Who is Europe’s ‘last dictator’ Alexander Lukashenko?

As Russia’s military invasion of Ukraine continues and the aggressor finds the courageous street-level resistance its troops are encountering much tougher than expected, neighboring Belarus could be about to play a pivotal role in the conflict.

Prior to open warfare erupting last week, the country’s president Alexander Lukashenko, a longtime ally of Vladimir Putin, hosted some 30,000 Russian soldiers on its soil for military drills and has since suggested that nuclear weapons could follow if the West comes to Ukraine’s aid militarily.

Mr Lukashenko has since said he could dispatch his own forces to Ukraine to support Russia “if needed”, an event the US has warned could happen as soon as Monday, which would represent an alarming prospect given that Ukrainian officials have agreed to meet with their Russian counterparts at the Belarussian border with a view to securing a ceasefire after five days of bloodshed.

Mr Lukashenko, 67, has led Belarus since 20 July, 1994 and has described himself as both the country’s “Batka” (father) and Europe’s “last dictator”. However, he is not recognized by most western governments after being repeatedly accused of rigging multiple presidential elections, the last of which in August 2020 led to widespread protests and a brutal crackdown on his opponents of him.

Born under Soviet rule on 31 August 1954 in Kopys in the Vitebsk Oblast, Mr Lukashenko was reportedly bullied at school for having an unmarried mother, Ekaterina Trofimovna Lukashenko, who was forced to work a string of menial jobs to support herself and her son. Her own mother de ella, incidentally, came from the Sumy Oblast in northern Ukraine.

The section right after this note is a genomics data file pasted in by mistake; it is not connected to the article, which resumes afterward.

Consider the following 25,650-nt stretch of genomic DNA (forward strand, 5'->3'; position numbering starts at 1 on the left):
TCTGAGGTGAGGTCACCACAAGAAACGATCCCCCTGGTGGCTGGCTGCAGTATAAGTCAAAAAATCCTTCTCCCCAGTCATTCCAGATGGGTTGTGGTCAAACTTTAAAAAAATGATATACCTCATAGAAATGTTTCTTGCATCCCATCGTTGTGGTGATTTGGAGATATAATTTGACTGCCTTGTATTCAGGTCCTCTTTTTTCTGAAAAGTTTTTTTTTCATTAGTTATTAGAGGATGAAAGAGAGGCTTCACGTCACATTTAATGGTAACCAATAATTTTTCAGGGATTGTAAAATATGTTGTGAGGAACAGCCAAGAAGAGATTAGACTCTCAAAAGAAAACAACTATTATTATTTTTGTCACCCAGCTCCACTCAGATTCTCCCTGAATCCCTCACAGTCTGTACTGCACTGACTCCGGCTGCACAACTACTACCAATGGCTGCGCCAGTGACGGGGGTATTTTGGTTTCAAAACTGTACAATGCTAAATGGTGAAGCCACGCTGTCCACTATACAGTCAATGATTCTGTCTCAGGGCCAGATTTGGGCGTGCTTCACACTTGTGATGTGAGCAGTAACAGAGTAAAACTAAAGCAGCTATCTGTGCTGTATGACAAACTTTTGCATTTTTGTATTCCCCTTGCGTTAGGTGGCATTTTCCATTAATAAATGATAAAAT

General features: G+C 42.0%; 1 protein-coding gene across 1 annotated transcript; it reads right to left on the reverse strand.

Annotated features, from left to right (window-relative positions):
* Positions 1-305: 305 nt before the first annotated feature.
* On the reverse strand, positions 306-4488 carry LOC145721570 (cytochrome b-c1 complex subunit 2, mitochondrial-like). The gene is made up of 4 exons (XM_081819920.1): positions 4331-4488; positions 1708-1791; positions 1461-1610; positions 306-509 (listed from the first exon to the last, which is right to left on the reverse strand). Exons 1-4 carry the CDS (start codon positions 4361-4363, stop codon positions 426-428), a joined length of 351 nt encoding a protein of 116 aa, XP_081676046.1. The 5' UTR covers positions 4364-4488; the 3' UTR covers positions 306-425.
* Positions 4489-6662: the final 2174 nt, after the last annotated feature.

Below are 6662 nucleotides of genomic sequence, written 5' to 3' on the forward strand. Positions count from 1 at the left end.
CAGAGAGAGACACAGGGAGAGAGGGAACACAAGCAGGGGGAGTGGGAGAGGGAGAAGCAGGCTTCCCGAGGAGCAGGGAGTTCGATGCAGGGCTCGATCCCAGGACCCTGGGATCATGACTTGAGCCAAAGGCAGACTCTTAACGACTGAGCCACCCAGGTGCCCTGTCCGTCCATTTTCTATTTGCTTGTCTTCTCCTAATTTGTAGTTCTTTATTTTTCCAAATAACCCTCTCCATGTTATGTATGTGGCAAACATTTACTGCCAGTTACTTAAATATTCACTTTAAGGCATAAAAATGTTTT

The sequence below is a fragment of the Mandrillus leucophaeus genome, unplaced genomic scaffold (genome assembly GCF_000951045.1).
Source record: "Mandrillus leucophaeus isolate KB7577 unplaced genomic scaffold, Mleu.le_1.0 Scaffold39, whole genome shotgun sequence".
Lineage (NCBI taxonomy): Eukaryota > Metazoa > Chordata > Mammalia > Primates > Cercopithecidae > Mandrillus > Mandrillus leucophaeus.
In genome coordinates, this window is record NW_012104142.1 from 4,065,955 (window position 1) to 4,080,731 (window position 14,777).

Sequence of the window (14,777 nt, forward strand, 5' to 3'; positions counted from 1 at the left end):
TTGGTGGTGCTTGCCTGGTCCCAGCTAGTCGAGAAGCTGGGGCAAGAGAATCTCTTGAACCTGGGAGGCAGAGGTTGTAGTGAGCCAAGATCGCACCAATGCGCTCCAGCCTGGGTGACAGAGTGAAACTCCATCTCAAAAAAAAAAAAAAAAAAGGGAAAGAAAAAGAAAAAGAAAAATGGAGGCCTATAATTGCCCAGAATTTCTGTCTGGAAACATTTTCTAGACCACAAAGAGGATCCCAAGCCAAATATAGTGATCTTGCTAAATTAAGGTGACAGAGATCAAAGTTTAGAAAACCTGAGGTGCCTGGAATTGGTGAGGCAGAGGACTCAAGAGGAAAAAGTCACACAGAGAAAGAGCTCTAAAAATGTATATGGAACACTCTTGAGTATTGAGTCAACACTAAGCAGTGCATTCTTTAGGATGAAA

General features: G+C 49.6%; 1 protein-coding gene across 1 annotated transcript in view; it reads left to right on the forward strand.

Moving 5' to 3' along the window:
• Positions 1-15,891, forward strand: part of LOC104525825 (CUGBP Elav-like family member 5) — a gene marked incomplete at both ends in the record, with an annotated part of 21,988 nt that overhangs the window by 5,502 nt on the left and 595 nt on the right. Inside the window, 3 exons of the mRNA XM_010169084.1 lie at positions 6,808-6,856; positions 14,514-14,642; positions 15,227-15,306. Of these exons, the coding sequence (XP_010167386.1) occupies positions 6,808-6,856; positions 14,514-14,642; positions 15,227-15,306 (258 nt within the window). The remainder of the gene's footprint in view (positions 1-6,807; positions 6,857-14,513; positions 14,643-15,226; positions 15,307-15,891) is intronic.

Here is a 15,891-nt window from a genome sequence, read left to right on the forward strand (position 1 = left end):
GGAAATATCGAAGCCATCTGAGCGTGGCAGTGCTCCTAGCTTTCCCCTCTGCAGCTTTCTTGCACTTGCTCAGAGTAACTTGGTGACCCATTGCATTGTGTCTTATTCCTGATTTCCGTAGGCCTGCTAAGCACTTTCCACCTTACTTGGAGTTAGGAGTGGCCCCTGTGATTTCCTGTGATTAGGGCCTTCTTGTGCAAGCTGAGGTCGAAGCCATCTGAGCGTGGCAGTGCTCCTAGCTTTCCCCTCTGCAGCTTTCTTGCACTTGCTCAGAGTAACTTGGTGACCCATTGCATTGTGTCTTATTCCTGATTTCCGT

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The identity and whereabouts of the future strongman’s father remain unknown, although he is rumored in some quarters to have been an itinerant member of the Roma community passing through the region.

Mr Lukashenko graduated from the Mogilyov Teaching Institute in 1975 and served in the Belarussian Border Guard from 1975 to 1977, where he was an instructor in political affairs stationed in Brest near the Polish border, and then again in the Soviet Army from 1980 to 1982, where he was a deputy political officer with the 120th Guards Motor Rifle Division based in Minsk.

In the intervening years, I have led a chapter of the All-Union Leninist Young Communist League (Komsomol) in Mogilev.

Between 1982 and his election to parliament in 1990, Mr Lukashenko became first the deputy chairman of a collective farm and then director of the Gorodets state farm in the Shklow district, also managing a construction materials plant.

With the collapse of the USSR, he was elected as a deputy to the Supreme Council of the Republic of Belarus and quickly established a reputation as an opponent of corruption, which would form the basis of his political appeal – somewhat ironically, as it would turn out.

In late 1993, he accused 70 senior officials of embezzling state funds, which was enough to secure the resignation of the council’s chairman Stanislav Shushkevich after losing a vote of confidence, a scandal that ultimately proved to be baseless but presented Mr Lukashenko with the platform he needed to sweep his way to the presidency the following summer.

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In office, he remained passionately pro-Russian and sought closer ties with Moscow, having been the only deputy to oppose the agreement that led to the formal dissolution of the Soviet Union in December 1991.

He subsequently appealed to Boris Yeltsin and the Russian Duma for a new union of Slavic states at a time when the map of Europe was being drastically redrawn and other former satellite states held behind the Iron Curtain were celebrating their newfound independence and daring to imagine a brighter tomorrow.